The PDF is dead, long live the PDF

By Tim Anderson
Technology journalist

Image caption,
The software has constantly evolved to include more capabilities

Seven years ago PDFs were declared "unfit for human consumption" by usability expert Jakob Nielsen. it has also been criticised for several high-profile security flaws.

Yet, use of the document format has exploded. There are now more than 160 million PDF documents on the web according to Adobe, the company which invented the format.

And the firm has just released the tenth version of the official software for creating PDF documents, along with a new version of the reader software.

Its aim is to hit back a some of its critics and to root PDF more firmly into the web.

"We wanted to make the in-browser experience much like any other web content," said Adobe's Mark Grilli.

Criminal target

The format's popularity is, in part, down to publishers who like it because it keeps even complex page layouts unchanged, no matter what web browser or operating system is used to view them.

By contrast, a webpage may look different according to your computer setup.

That could be a disaster for something like a repair manual with carefully positioned diagrams and instructions.

PDF solves the problem. It also prints reliably.

The problem is that a web browser cannot display a PDF document directly. The main language of the web is HTML, not PDF.

This meant that - until now - reading a PDF document triggers either a browser add-on that takes over the web page behind the scenes, or a downloaded file which opens in a separate window.

The latest version of the software - Adobe Acrobat X - attempts to solve those problems.

Now, when someone open a PDF page in a web browser, it will no longer show its own menu and toolbar: just the content, with a floating controller for navigating pages.

It is the latest change to a format that has constantly evolved.

Over the years, Adobe has added various capabilities to the documents such as the ability to embed multimedia content created using Flash software, as used in many web pages.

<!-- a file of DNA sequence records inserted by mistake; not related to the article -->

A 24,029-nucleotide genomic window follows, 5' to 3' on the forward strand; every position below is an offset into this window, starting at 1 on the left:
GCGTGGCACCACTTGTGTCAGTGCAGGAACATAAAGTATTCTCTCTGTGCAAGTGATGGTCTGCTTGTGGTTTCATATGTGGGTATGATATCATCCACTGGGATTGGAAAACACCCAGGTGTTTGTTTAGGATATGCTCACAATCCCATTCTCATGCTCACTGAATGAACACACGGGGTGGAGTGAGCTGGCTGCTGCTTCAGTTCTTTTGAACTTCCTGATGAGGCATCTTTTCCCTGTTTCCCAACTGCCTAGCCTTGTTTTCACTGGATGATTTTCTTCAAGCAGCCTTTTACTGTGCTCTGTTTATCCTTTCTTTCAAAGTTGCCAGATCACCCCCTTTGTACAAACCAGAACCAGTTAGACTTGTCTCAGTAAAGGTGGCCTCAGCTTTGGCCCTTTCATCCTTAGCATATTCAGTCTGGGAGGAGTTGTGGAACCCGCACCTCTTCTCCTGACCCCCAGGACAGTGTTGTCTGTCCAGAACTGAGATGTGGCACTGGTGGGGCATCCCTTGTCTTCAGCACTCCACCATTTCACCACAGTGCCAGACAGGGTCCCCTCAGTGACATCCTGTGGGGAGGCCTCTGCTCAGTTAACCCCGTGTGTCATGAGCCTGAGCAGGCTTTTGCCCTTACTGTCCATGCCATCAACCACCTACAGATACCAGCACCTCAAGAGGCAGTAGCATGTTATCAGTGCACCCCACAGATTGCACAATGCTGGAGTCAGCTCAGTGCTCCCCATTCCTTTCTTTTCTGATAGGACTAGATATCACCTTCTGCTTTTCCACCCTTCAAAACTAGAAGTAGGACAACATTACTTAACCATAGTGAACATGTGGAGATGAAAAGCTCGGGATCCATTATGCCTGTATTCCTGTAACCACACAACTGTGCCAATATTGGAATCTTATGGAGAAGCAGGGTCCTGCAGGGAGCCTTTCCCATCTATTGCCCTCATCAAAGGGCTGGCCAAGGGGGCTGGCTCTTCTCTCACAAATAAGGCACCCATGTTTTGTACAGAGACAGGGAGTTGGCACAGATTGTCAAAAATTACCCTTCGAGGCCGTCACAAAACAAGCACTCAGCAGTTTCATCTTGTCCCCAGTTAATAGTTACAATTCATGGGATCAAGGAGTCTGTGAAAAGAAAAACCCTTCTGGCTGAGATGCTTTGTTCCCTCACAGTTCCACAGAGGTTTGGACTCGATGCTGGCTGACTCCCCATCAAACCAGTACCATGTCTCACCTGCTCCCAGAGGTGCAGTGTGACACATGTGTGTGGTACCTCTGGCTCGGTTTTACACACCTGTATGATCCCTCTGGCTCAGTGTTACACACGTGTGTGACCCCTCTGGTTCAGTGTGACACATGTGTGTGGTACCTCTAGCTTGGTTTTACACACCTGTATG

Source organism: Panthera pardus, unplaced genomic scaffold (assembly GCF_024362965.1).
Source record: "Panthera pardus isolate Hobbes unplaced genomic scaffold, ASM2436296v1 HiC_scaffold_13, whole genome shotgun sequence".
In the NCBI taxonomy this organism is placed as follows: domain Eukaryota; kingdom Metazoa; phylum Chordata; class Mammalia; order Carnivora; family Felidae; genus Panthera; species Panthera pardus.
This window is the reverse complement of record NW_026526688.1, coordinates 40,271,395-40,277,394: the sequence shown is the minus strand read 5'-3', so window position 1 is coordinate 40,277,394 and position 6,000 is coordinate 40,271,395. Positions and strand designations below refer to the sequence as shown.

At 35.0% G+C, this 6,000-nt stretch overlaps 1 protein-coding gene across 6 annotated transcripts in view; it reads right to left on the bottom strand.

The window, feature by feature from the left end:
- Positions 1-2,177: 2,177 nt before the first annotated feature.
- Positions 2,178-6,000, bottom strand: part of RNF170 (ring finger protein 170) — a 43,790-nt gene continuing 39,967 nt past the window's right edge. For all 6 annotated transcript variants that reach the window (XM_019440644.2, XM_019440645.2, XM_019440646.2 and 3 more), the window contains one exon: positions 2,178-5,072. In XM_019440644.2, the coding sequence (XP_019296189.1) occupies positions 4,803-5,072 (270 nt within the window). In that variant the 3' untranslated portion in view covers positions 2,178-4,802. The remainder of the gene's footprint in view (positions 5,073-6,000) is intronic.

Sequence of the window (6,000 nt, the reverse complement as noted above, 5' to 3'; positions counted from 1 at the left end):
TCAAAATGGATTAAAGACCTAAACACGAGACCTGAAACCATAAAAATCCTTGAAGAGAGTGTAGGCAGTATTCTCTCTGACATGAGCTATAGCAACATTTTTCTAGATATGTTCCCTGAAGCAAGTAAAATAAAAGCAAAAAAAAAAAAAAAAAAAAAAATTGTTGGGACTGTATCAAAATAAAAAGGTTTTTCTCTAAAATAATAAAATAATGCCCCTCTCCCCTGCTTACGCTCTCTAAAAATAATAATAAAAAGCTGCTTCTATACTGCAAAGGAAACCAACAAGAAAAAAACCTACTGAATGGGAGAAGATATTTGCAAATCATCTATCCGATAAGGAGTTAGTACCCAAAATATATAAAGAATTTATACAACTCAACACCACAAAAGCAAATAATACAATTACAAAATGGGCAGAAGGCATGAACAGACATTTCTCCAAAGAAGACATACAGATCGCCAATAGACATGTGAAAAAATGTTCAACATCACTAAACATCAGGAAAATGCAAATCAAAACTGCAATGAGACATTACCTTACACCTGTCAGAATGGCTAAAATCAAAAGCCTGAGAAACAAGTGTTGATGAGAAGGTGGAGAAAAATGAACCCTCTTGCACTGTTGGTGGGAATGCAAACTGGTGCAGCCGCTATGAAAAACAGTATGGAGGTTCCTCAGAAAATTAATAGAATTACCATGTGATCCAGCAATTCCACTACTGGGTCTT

"The idea of a document has changed," says Grilli. "It's no longer just a piece of paper."

But the increased capabilities of PDF and its reader software has a downside

"It's not unusual at all for cybercriminals to plant malicious code inside PDF files, and use them as a distribution model for an attack," says Graham Cluley at anti-virus firm Sophos.

"The problem is compounded by the public's belief that PDFs and other documents are somehow safer to open than, say, program files.

"If there weren't quite so many bells-and-whistles in the PDF file format it would be targeted a lot less often."

'Child's play'

Adobe's Brad Arkin, senior director of product security, said these claims are unfounded.

"There is nothing inherently insecure in the PDF format", he told BBC News.

Mr Arkin says the same problems are faced by any software that accepts content from the internet and displays it to the user, whether it is a web browser, a multimedia player, or Adobe Reader, all of which have suffered from security vulnerabilities.

He also said that the latest Reader is more secure.

"Version X is night and day different and better," he said.

The main reason for his confidence is a new feature which places an invisible barrier between the document and the user's computer, preventing it from storing any permanent data there.

This is known as a "sandbox", so named because it is like letting a child play in a sandbox where he cannot do harm.

The sandbox is a feature of the new Windows Reader, not a change in PDF itself.

Uses will need to upgrade, and it will not help those using alternative computers or software to view PDF documents - though Arkin says Windows is the only operating system under attack.

"I doubt it will be the end of security issues," said Mr Cluley. "Even if the sandbox is perfect there will still be ways of kick-starting malware infections and malicious attacks via PDF files. Nevertheless, it's a development which should be welcomed."

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